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be so when the Bill deals with the loss of the essential capacity of human beings to act as autonomous moral agents—souls, if the Minister prefers, and I think that he and I would both be happy with that phraseology. Indeed, in certain cases the Bill can at least affect materially their life and well-being. Equally, the Bill deals with the necessity for another person to stand in and act for the person when that capacity is lost. There are moral challenges and hazards in that role, too.

I should like to emphasise at the outset the scale of the problem. The minimalist definition of capacity by function involves determining whether it is possible for the person in question to take a decision for himself, even if other actions are not open to him, rather than sweeping them all up and saying, "He can't manage, you know." Even on that reductionist view of capacity, there will be between 1 million and 2 million people in this country at any time to whom the Bill may apply directly. The number of decisions involving their daily care—let alone, of course, the material decisions that exercise so many people—is almost infinite. The growth in the number of the extremely elderly—those over 85—is likely over time to increase the figures, particularly in connection with dementia, while at the beginning of life the improved survival chances for babies lead, sadly, to a steady though not dramatic expansion in the number of people with learning difficulties, and in turn, those people are living to adulthood and maturity. Of course, I welcome those opportunities; they are a challenge, not a threat.

The House would do well to recognise the complexities of the situation, including, as well as the two life conditions that I have already mentioned—learning disability and dementia—permanent or temporary mental incapacity following trauma or as a result of long-lasting or intermittent mental illness. Of course, the emphasis of the functional definition adopted in the Bill is that capacity may be retained for some everyday matters, while it may not run to major decisions, for example, on the disposal of assets, or an individual's future residence or care conditions. Many of the conditions that I have described can co-exist. It is possible simultaneously to have learning disabilities and mental illness—although, of course, they should not be confused in any way—so an even larger number of people, other than the person involved, are swept into the issue as carers or health or social care professionals, as well as those required to administer a person's affairs in the business sense.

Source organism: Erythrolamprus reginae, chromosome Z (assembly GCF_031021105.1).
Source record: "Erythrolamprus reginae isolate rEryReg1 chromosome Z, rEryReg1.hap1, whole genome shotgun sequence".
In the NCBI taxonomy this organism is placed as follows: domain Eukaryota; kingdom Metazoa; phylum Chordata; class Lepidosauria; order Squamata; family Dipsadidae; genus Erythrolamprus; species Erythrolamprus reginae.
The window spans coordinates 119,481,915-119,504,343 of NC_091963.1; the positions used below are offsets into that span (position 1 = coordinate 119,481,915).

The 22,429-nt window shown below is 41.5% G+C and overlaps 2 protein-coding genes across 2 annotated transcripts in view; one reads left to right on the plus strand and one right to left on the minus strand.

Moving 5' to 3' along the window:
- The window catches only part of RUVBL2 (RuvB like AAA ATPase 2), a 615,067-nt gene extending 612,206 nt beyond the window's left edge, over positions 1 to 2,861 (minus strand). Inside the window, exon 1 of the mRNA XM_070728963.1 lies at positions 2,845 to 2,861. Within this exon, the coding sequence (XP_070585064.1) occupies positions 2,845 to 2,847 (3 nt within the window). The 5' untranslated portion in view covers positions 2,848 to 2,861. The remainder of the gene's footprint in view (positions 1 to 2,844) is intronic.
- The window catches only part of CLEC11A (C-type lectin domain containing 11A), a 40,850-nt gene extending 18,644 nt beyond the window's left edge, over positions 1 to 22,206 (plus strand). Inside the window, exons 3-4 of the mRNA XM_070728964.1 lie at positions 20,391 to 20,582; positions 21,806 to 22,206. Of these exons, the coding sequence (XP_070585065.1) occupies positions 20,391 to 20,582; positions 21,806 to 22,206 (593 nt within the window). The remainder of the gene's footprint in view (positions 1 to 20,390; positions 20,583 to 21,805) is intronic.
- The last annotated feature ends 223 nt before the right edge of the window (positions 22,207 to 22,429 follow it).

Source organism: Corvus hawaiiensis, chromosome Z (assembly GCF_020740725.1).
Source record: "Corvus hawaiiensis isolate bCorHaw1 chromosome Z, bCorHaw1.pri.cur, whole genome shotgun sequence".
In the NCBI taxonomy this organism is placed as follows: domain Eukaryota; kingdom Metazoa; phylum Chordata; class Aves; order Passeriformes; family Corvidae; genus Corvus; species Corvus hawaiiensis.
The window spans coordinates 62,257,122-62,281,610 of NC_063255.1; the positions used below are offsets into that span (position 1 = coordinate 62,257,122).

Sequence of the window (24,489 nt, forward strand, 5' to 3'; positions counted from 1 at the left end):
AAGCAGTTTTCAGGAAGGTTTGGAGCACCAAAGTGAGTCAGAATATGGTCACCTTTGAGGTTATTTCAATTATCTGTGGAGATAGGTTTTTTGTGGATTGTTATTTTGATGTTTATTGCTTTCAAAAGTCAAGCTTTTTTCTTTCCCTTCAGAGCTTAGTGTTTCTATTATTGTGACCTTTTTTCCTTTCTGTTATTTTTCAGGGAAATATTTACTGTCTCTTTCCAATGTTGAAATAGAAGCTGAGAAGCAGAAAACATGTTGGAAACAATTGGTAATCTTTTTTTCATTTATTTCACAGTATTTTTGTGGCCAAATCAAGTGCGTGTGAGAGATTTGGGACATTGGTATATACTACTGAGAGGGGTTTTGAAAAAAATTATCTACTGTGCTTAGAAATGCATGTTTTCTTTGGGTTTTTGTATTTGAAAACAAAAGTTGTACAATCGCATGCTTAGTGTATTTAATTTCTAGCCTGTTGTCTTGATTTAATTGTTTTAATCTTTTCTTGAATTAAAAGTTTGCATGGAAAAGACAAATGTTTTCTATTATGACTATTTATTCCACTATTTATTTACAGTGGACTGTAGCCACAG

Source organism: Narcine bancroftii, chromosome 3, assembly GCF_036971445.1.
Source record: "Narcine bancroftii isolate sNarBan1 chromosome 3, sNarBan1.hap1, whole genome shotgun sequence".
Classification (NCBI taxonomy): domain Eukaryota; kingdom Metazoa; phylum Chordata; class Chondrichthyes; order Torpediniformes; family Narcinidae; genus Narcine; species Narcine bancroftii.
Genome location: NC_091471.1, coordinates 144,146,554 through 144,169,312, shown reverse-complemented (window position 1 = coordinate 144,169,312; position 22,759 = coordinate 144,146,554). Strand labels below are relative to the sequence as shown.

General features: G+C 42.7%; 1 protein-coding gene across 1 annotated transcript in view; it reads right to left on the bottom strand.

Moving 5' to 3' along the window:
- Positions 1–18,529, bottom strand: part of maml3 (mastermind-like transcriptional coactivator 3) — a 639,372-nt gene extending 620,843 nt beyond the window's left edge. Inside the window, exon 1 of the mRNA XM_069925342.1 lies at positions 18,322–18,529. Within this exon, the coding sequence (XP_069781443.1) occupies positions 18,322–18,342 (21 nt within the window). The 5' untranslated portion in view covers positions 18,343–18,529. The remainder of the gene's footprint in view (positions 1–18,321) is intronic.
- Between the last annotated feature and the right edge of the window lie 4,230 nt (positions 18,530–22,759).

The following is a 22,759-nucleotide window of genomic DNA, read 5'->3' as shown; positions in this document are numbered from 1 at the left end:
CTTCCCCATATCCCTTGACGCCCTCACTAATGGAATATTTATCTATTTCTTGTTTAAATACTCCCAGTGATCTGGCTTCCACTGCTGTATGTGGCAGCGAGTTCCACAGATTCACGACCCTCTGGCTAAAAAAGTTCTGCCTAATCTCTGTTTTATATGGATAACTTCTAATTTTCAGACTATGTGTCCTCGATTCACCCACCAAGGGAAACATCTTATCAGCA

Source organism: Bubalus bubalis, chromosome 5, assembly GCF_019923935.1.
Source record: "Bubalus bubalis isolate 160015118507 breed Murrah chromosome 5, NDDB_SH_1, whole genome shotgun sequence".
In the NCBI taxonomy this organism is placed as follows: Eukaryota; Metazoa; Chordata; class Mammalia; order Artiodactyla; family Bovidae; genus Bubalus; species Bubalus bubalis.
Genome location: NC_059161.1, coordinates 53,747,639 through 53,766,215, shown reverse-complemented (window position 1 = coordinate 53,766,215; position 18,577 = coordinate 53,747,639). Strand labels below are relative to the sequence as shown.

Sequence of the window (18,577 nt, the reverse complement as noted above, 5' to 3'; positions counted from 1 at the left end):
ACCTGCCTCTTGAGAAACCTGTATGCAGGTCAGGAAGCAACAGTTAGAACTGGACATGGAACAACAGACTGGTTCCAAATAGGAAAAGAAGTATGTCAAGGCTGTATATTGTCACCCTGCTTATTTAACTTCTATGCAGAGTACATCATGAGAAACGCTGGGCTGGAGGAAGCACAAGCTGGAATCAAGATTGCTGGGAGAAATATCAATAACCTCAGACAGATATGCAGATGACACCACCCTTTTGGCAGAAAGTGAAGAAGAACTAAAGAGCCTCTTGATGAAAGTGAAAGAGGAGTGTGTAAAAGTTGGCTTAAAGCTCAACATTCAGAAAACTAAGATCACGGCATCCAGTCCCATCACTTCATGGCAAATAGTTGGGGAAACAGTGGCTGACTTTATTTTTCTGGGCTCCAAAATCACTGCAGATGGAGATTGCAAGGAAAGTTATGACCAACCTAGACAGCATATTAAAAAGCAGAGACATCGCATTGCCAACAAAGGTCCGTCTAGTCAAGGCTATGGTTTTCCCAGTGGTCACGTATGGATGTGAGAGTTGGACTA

Perhaps I can give the Government a pointer by saying that, on reflection, I have decided that it is probably better to have—for example, in the provisions for lasting power of attorney—the opportunity to consider holistically the financial affairs of the person, together with their care, because it may be necessary for court decisions to be split, or even for those functions to be split among the individuals who are appointed for that purpose, either by the person before they lose capacity or by the court. We should at least consider that as a whole, rather than separately.

In view of the complexity of the situation that I have described, it is hardly surprising that the process that has culminated in this Second Reading began some 15 years ago—even the Minister will recall that there was a
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Conservative Government at that time—with the referral of the issue to the Law Commission in 1989 by the then Lord Chancellor, Lord Mackay of Clashfern. After six years, the Law Commission reported back, the Government consulted and published a White Paper, and then a subsequent White Paper, and there was a draft Bill, which was much assisted and expertly commented on by a Joint Committee. That led to many valuable amendments, including a name change—names matter, and to refer to capacity rather than incapacity, emphasising the positive, is a good signal. It also led to an up-front statement of principles—we may tinker with them in Committee, but at least they are along the right lines—and to clause 58, a declaratory clause, about which we have already heard a great deal, in relation to murder, manslaughter, euthanasia and assisted suicide.

Mr. Damian Green: My hon. Friend will be aware that some of us, while accepting that there are many good things in the Bill and good principles behind it, are genuinely worried that, despite all the assurances that have been given, it could be a significant step on the road to legalising euthanasia, which would be wholly unacceptable to the House. I had hoped to be reassured by the Minister, but candidly, I was not. While he is on clause 58, will my hon. Friend refer in particular to the issue of the classification of food and fluids as medical treatment that could be withdrawn, because that goes to the heart of the worries that many of us have?